“Do anything to me!” He yelled. “You’ve been starving me for weeks. Finish it off and let me die. Shoot me. Hang me. Sentence me to twenty-five years. Is there somebody else you want me to give away? Just say who it is and I’ll tell you anything you want. I don’t care who it is or what you do to them. I’ve got a wife and three children. The biggest of them is in six years old. You can take the whole lot of them and cut their throats in front of my eyes, and I’ll stand by and watch it. But not room 101!”
      “Room 101,” said the officer.
      The man looked frantically round at the other prisoners, as though with some idea that he could put another victim in his own place. His eyes settled on the smashed space of the chinless man. He flung out a lean arm.
      “That’s the one you ought to be taking, not me!” He shouted. “You didn’t hear what he was saying after they bashed his face. Give me a chance and I’ll tell you every word of it. He’s the one that’s against the Party, not me.” The guards stepped forward. The man’s voice rose to a shriek. “You didn’t hear him!” He repeated. “Something went wrong with the telescreen. He’s the one you want. Take him, not me!”
      … The guard was laughing at his contortions. One question at any rate was answered. Never, for any reason on earth, could you wish for an increase of pain. The pain you could wish only one thing: that it should stop. Nothing in the world was so bad as physical pain. In the face of pain there are no heroes, no heroes, he thought over and over as he writhed on the floor..."

      Mexico-Watcher

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    5. Hahahaha that's rich considering the Mexican narcos rat each other out to the government for favors all the time.

      Delete
  21. The beginning of this story is so interesting, especially the part about how at one time, there was no violence, no shootings. Everyone worked together and made LOTS of money. What a fascinating concept!!! Stay out of the spotlight. Don't bring attention to yourself. Help the community around you with all the money you make and not have to worry about being kidnapped and chopped up. Too bad the current cartels have a difficult time understanding this concept.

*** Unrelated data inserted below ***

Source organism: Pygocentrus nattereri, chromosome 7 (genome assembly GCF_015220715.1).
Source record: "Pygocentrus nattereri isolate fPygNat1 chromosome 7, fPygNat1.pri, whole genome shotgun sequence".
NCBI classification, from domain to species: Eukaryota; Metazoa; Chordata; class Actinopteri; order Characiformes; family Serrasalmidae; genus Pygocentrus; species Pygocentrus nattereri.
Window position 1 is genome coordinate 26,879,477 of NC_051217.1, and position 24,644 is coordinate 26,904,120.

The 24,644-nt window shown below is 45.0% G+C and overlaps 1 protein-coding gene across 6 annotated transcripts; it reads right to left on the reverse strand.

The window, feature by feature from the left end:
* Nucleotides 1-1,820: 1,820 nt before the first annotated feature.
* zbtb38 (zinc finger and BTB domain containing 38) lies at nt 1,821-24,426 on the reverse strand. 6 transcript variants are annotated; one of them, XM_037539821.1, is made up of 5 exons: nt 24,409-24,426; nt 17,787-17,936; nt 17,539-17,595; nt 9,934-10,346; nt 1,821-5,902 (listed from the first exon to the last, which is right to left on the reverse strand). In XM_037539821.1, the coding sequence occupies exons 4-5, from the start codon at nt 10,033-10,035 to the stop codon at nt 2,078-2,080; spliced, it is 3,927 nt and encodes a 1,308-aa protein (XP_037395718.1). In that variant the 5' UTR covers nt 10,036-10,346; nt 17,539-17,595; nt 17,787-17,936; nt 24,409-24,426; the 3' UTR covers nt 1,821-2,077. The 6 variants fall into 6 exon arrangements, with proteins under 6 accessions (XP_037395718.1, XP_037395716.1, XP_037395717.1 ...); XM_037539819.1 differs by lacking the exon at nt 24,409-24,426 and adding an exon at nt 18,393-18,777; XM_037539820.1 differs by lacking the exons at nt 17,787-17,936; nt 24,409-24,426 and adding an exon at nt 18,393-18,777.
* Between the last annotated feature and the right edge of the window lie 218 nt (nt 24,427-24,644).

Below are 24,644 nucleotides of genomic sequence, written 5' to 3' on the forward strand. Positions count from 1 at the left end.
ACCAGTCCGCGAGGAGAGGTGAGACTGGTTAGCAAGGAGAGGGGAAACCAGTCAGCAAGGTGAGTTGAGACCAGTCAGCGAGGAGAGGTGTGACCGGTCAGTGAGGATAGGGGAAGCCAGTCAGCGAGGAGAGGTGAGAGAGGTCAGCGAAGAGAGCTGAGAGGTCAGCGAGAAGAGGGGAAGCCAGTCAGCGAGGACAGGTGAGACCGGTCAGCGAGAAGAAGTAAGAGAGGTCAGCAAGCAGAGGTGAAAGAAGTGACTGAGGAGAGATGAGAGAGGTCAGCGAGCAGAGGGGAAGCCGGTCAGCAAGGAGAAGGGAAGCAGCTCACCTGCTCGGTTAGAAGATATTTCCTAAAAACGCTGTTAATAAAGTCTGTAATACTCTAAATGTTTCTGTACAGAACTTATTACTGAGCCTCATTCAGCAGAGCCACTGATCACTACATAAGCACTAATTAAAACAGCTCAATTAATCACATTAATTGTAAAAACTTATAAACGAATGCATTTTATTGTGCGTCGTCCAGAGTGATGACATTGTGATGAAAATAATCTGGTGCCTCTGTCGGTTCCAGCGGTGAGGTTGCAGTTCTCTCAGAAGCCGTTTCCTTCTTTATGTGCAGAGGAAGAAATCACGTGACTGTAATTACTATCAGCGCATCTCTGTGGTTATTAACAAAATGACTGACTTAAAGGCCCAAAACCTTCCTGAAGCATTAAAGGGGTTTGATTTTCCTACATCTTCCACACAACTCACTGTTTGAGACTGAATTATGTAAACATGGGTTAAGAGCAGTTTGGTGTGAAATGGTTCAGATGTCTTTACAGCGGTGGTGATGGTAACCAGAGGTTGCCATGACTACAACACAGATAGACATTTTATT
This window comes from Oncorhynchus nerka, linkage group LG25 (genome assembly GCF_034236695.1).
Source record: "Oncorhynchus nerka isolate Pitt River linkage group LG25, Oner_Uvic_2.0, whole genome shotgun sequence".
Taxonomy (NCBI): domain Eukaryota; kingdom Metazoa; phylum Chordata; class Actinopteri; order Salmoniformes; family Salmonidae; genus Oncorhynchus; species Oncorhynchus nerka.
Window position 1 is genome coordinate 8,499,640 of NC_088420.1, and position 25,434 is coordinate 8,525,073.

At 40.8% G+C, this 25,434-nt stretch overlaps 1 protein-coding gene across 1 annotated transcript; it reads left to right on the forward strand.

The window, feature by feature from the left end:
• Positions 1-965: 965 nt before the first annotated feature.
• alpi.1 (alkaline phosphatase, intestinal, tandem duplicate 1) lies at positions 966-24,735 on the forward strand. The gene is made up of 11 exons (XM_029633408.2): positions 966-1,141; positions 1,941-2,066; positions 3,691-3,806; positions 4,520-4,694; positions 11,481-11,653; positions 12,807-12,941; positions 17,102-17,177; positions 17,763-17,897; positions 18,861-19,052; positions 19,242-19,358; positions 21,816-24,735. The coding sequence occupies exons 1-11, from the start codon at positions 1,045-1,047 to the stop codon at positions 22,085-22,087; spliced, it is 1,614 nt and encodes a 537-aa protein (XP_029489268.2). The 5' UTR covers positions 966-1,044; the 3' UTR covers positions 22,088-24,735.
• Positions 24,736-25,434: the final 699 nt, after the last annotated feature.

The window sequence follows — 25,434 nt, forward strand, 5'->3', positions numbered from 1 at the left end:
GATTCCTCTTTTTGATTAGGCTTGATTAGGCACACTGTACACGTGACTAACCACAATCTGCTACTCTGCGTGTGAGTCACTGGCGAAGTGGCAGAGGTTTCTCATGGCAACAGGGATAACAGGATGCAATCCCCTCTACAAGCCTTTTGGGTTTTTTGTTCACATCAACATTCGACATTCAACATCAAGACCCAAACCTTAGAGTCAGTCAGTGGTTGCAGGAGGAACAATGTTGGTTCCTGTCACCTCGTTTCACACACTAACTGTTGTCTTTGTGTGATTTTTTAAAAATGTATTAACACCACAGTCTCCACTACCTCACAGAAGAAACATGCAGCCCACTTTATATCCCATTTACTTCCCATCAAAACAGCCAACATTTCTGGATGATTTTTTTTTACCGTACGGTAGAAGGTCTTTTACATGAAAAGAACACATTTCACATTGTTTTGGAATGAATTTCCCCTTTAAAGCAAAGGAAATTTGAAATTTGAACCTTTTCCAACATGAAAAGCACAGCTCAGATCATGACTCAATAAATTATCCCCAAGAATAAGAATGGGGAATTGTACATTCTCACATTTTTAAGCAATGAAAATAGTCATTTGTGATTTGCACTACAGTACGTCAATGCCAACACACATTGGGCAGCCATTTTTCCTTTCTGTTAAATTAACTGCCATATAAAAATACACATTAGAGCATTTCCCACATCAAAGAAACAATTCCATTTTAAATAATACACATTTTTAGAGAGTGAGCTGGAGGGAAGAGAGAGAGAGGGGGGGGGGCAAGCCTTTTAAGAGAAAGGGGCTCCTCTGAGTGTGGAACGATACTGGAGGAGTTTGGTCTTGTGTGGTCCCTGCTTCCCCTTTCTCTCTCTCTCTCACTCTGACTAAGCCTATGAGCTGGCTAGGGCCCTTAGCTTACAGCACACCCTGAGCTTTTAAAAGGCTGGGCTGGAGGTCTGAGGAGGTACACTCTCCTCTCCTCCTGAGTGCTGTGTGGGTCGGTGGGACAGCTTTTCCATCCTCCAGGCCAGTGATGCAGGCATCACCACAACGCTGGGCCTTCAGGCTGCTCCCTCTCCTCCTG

ReplyDelete
    Replies
    1. Was a lot easier when it was all about growing a little pot (or maybe a lot of it)...But when cocaine came into the picture and now the devil that is methamphetamine and the increase of profits and use of said new drugs.... the whole game changed DRAMATICALLY.

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    2. The DEA and a Mexico with something to prove destroyed that.

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  22. It's interesting that he was moving all that weed through Arizona. Back in the day none of my friends EVER went to Texas for weed. It was all trash. Absolute garbage. All the good loads came through Arizona. I literally don't know of a single good load having come through Texas.

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    Replies
    1. Trruueeee, AZ had that Christmas 🎄.

      Delete
    2. I would imagine Most of the stuff in Texas was product of Osiel or older traffickers that would later be the gulf cartel. AZ was supplied buy the Caro Quinteros sinaloa traffickers. The brains behind the Sin Cemilla strain (seedless)

      Delete
  23. Damn, that was an awesome read Chivis. Crazy that the DEA left him out to dry like that, poor guy but in the end he chose that life style. Keep up the good work BB, you guys are awesome!

    ReplyDelete
  24. If anyone can find the movie with Benicio Toro...”Drug Wars:The Camarena Story” it’s worth watching....(Manolo from Scareface plays KIki Camarena.

    ReplyDelete
    Replies
    1. A lot of those actors played in "Traffic" as well. Drug wars was a good portrayal of what went down with Camarena

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    2. Why don't these guys ever invest some of those millions while they have it. They just think breaking the law will go on forever

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  25. someone knows where I can find michael hooks, I would like to talk with that man, I met him in the 90's in a Mexican prison

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  26. Michael Hooks es mi papá, si alguien sabe donde está o si le pueden decir que lo estoy buscando desde hace mucho tiempo, quisiera reencontrarme con el!!

    ReplyDelete
  27. Did they ever find out who his guy in alabama was????

    ReplyDelete